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I am trying to Install windows security patches on a remote machine using powershell remoting. This is the function i am using to Update windows

<#
.SYNOPSIS
This functiion will automatically install all avaialable windows updates on a device and will automatically reboot if needed, after reboot, windows updates will continue to run until no more updates are available.
#>

function Install-WindowsUpdates

{
Install-Module -Name PSWindowsUpdate -RequiredVersion 2.1.0.1 -Force
Import-Module PSWindowsUpdate -Force
Get-WindowsUpdate -install -acceptall
}

When i run this function on a local host, the function is successful in installing windows security patches. I have the below script to do the same remotely:

param(

    [Parameter(Mandatory = $true)]
    [string] $IPaddress
)
try
{
$secpasswd = ConvertTo-SecureString "Pass@12345678" -AsPlainText -Force
$cred = New-Object System.Management.Automation.PSCredential ("Admin02", $secpasswd)


#Create a Session.
$Session = New-PSSession -ComputerName $IPaddress -Credential $cred

cd C:\Users\Admin01\Documents
. .\Install-WindowsUpdates.ps1


Invoke-Command -Session $Session -ScriptBlock ${function:Install-WindowsUpdates}
return $true
}
catch
{
return $false
}

When i run this script i am getting the below error:

Access is denied. (Exception from HRESULT: 0x80070005 (E_ACCESSDENIED))
    + CategoryInfo          : NotSpecified: (:) [Get-WindowsUpdate], UnauthorizedAccessException
    + FullyQualifiedErrorId : System.UnauthorizedAccessException,PSWindowsUpdate.GetWindowsUpdate
    + PSComputerName        : 10.0.0.7

I have setup both the loaclhost and remote machine for remoting and able to execute other scripts remotely. Also have enabled WMI on the remote machine. What other settings i have to do?

Using Scheduled Task: I am using the following script to start a scheduled task:

param(
   [parameter(Mandatory = $true)]
   [string]$IPaddress
)
$PSModulePath = $env:PSModulePath
$SplittedModulePath = $PSModulePath.Split(";")
$ModulePath = $SplittedModulePath[0]
$secpasswd = ConvertTo-SecureString "Pass@12345678" -AsPlainText -Force
$cred = New-Object System.Management.Automation.PSCredential ("Admin02", $secpasswd)
#Create a Session. Replace host name with the host name of the remote machine.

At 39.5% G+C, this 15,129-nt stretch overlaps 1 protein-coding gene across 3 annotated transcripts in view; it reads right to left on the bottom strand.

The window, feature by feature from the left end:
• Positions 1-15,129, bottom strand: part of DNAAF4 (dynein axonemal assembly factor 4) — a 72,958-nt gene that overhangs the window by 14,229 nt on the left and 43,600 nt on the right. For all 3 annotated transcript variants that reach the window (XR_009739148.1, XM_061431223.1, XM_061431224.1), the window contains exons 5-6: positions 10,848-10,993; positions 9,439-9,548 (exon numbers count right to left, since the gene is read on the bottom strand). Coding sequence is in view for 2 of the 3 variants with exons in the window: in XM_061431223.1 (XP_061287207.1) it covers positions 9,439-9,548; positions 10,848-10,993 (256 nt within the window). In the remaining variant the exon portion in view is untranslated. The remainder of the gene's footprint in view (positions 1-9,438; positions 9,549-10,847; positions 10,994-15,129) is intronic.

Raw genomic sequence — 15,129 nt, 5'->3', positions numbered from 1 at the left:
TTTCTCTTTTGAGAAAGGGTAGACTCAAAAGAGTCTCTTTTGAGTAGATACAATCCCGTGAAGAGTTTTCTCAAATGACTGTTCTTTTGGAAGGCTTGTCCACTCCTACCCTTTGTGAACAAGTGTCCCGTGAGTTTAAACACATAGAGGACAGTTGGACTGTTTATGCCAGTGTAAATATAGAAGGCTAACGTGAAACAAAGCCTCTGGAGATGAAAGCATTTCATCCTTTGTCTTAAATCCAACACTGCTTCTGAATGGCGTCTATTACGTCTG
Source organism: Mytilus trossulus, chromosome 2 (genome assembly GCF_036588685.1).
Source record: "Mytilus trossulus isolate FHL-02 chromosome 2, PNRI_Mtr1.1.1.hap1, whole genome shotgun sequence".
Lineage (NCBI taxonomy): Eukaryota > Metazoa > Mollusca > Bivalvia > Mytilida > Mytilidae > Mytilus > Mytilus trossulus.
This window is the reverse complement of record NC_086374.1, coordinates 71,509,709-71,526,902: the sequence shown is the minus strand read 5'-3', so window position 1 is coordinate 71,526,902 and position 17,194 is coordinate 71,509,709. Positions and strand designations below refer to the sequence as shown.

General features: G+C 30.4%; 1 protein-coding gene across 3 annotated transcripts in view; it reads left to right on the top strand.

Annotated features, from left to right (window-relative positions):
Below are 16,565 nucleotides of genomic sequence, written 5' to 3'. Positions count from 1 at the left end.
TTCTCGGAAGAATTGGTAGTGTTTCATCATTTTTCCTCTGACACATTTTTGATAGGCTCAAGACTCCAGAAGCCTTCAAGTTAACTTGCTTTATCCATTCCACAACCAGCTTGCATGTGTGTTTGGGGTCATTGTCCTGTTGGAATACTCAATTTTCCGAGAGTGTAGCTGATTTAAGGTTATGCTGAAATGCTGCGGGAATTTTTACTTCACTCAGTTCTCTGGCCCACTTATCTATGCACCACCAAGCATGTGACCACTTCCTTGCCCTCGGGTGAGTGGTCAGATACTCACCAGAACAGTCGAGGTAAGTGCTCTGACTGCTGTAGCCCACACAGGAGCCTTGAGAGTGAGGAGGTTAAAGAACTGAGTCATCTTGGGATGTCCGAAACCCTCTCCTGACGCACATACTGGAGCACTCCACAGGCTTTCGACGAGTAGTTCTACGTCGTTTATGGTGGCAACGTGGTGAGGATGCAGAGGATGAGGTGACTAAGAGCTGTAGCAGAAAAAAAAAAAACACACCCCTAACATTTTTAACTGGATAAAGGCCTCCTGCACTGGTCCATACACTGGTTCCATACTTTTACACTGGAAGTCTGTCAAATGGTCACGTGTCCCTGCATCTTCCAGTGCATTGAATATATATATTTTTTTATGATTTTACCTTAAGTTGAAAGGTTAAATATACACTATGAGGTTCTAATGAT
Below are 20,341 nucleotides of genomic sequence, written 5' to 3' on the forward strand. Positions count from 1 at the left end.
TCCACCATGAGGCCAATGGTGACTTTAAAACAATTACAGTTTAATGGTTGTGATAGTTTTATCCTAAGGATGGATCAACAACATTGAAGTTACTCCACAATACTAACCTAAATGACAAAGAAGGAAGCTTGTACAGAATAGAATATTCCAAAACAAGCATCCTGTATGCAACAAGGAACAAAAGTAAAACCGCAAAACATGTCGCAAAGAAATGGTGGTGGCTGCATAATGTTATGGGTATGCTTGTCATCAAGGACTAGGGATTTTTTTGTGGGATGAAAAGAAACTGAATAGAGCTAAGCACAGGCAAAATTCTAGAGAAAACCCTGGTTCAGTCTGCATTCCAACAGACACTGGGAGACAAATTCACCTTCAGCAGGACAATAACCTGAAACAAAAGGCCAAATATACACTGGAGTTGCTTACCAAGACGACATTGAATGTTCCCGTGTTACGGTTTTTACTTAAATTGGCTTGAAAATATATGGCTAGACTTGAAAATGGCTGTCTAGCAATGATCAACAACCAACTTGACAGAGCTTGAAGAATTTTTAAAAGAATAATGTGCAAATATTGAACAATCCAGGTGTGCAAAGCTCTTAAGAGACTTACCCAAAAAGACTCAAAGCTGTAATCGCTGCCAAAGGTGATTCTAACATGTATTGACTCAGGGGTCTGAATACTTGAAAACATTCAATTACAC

$Session = New-PSSession -ComputerName $IPaddress -Credential $cred
$User= "Admin02"
$Action= New-ScheduledTaskAction -Execute "PowerShell.exe" -Argument "$env:ALLUSERSPROFILE\Install-WindowsUpdate.ps1"
$Trigger= New-ScheduledTaskTrigger -At 5:05am -Once
Invoke-Command -Session $Session -ScriptBlock { Register-ScheduledTask -TaskName "Install-Updates" -User $Using:User -Action $Using:Action -Trigger $Using:Trigger -RunLevel Highest –Force }

I have copied the below script on the target machine at the path $env:ALLUSERSPROFILE

<#
.SYNOPSIS
This functiion will automatically install all avaialable windows updates on a device and will automatically reboot if needed, after reboot, windows updates will continue to run until no more updates are available.
.PARAMETER computer
Use the Computer parameter to specify the Computer to remotely install windows updates on.
#>


Install-Module -Name PSWindowsUpdate -RequiredVersion 2.1.0.1 -Force
Import-Module PSWindowsUpdate -Force
Get-WindowsUpdate -install -acceptall

After i schedule the task nothing is happening.What i am doing wrong?

1

3 Answers 3

4

Yea, I fought this for weeks and finally have a good solution. The solution is actually built right into the PSWindowsUpdate module. The built in solution does use a windows Task, but it launches right away, and its actually helpful in tracking its completion progress, and it keeps the integration secure. The issue I have found is that PSWindowsUpdate has poor documentation. The following code worked for me:

Invoke-WUJob -ComputerName $svr -Script {ipmo PSWindowsUpdate; Get-WUInstall -AcceptAll -AutoReboot -Install | Out-File C:\PSWindowsUpdate.log } -Confirm:$false -Verbose -RunNow

There is a lot of scattered information on this topic, so please do your reading. PSWindowsUpdate is by far the best library for this job, and although its been a long process for me, I believe the above solution will work for everyone.

Please remember, the computer you are running the above scrip from needs to trust the computer you are trying to update, you can run this script to trust the computer:

Set-Item WSMan:\localhost\Client\TrustedHosts -Value <ComputerName>

NOTE: Wildcards can be used in computer name

I also wanted to give you some information that greatly helped me:

Get-WindowsUpdate: This is the main cmdlet of the module. It lists, downloads, installs or hides a list of updates meeting predefined requisites and sets the rules of the restarts when installing the updates.

Remove-WindowsUpdate: Uninstalls an update

Add-WUServiceManage: Registers a new Windows Update API Service Manager

Get-WUHistory: Shows a list of installed updates

Get-WUSettings: Gets Windows Update client settings